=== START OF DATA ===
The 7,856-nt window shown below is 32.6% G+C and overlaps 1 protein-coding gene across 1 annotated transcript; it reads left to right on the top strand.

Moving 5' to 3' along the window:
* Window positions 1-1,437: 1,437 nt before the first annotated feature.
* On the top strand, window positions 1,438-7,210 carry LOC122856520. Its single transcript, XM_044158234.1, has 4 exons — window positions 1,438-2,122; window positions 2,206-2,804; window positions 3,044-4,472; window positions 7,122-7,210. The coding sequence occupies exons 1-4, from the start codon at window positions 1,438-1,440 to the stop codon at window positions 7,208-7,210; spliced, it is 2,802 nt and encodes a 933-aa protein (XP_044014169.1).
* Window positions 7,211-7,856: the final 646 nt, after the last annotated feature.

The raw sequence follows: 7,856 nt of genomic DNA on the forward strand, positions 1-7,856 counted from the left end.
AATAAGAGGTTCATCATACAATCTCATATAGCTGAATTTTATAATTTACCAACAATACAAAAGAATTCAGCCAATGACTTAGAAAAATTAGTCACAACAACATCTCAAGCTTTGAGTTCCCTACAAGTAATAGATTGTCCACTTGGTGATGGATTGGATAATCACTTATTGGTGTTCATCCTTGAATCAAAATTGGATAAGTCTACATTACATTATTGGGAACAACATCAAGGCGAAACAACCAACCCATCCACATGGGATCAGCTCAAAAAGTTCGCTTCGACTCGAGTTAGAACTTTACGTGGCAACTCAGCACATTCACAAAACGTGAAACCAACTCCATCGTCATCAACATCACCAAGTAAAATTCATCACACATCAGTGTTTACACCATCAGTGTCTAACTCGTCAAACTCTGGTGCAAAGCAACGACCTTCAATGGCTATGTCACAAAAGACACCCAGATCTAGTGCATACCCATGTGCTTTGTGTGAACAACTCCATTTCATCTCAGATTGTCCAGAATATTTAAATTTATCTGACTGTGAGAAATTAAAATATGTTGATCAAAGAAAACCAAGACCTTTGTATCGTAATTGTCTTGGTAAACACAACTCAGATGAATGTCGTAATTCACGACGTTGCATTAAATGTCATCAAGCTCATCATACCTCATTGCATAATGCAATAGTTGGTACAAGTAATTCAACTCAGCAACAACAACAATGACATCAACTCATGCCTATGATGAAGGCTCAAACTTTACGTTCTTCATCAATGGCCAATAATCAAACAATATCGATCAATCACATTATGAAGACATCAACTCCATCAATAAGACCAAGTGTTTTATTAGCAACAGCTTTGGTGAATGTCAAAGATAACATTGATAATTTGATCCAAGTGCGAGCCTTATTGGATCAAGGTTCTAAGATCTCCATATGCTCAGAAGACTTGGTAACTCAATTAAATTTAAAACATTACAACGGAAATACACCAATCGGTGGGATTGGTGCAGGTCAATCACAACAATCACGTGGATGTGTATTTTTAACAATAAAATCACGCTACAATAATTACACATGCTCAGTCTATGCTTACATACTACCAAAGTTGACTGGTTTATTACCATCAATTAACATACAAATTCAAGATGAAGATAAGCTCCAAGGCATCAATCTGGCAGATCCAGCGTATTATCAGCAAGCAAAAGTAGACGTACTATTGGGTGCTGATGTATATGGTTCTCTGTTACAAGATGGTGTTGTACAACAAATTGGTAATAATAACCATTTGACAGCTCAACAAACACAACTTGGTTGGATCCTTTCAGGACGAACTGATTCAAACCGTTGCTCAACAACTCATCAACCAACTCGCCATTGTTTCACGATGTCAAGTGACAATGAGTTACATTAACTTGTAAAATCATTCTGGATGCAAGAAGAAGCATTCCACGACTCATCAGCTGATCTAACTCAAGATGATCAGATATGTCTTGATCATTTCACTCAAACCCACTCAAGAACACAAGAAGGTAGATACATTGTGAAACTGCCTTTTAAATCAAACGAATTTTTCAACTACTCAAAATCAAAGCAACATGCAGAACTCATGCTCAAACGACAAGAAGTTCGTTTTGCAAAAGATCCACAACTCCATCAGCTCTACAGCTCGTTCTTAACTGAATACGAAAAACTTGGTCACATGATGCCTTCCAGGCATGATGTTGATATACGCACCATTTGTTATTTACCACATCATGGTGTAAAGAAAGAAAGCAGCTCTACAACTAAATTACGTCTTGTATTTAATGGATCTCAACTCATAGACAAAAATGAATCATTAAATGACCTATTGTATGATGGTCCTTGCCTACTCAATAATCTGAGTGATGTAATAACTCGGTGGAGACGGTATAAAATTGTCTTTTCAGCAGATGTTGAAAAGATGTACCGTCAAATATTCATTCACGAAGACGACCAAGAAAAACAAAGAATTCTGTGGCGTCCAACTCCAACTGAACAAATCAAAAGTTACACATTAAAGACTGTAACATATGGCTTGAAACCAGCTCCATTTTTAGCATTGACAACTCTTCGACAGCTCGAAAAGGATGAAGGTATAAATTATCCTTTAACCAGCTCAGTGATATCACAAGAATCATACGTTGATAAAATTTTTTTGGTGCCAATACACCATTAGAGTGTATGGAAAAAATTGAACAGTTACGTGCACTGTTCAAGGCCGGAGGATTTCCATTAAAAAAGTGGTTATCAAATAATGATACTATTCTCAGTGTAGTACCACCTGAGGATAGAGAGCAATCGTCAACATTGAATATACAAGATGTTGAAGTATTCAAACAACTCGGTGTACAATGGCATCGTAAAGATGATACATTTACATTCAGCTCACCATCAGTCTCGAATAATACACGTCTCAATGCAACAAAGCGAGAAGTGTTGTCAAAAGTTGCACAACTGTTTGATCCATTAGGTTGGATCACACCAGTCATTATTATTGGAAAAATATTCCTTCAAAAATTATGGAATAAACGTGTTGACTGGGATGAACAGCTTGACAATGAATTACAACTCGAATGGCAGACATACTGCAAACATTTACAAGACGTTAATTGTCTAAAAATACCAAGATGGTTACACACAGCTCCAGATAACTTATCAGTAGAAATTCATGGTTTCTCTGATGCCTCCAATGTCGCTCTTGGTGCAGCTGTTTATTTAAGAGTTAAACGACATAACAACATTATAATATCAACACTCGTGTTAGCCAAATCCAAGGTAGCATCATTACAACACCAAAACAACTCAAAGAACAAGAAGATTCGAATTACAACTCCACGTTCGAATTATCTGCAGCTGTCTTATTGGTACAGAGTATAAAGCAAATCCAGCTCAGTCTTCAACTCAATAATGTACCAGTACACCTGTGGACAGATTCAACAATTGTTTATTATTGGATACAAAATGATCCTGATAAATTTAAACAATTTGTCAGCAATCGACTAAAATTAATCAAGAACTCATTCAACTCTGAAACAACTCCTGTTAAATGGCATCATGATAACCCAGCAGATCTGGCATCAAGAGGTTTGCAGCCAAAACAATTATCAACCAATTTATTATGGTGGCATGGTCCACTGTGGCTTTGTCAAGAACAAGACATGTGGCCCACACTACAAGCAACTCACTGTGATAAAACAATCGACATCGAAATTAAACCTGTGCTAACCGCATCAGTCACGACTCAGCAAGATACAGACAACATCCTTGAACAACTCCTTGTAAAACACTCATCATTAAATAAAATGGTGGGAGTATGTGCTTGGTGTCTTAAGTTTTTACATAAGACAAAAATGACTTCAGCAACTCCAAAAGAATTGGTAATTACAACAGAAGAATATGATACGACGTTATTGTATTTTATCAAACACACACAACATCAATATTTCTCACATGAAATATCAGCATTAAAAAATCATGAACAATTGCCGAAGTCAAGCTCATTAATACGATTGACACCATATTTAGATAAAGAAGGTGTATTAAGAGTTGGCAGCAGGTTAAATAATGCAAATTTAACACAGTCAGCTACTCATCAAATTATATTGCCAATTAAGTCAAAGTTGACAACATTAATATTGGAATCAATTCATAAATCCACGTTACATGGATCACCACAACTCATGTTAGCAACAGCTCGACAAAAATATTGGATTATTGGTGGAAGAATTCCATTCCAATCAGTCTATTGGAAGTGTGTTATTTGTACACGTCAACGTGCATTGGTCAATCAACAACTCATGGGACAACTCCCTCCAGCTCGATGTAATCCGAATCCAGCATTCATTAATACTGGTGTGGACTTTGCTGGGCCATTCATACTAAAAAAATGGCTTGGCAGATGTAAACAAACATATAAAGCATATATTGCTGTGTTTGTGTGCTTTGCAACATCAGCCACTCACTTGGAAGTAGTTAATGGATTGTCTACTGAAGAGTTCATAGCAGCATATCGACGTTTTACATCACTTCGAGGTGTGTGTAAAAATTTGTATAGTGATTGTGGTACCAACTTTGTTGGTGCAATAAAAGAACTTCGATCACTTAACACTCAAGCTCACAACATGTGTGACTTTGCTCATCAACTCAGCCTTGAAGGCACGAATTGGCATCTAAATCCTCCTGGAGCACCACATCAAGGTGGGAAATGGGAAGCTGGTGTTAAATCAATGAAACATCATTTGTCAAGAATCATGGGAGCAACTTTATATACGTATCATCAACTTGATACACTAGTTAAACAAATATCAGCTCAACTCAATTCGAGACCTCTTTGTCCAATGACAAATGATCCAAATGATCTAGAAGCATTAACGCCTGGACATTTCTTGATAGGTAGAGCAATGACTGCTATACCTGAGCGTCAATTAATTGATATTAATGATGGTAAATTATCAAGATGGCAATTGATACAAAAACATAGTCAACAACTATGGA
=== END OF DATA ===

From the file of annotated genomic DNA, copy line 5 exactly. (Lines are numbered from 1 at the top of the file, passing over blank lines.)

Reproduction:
* Window positions 7,211-7,856: the final 646 nt, after the last annotated feature.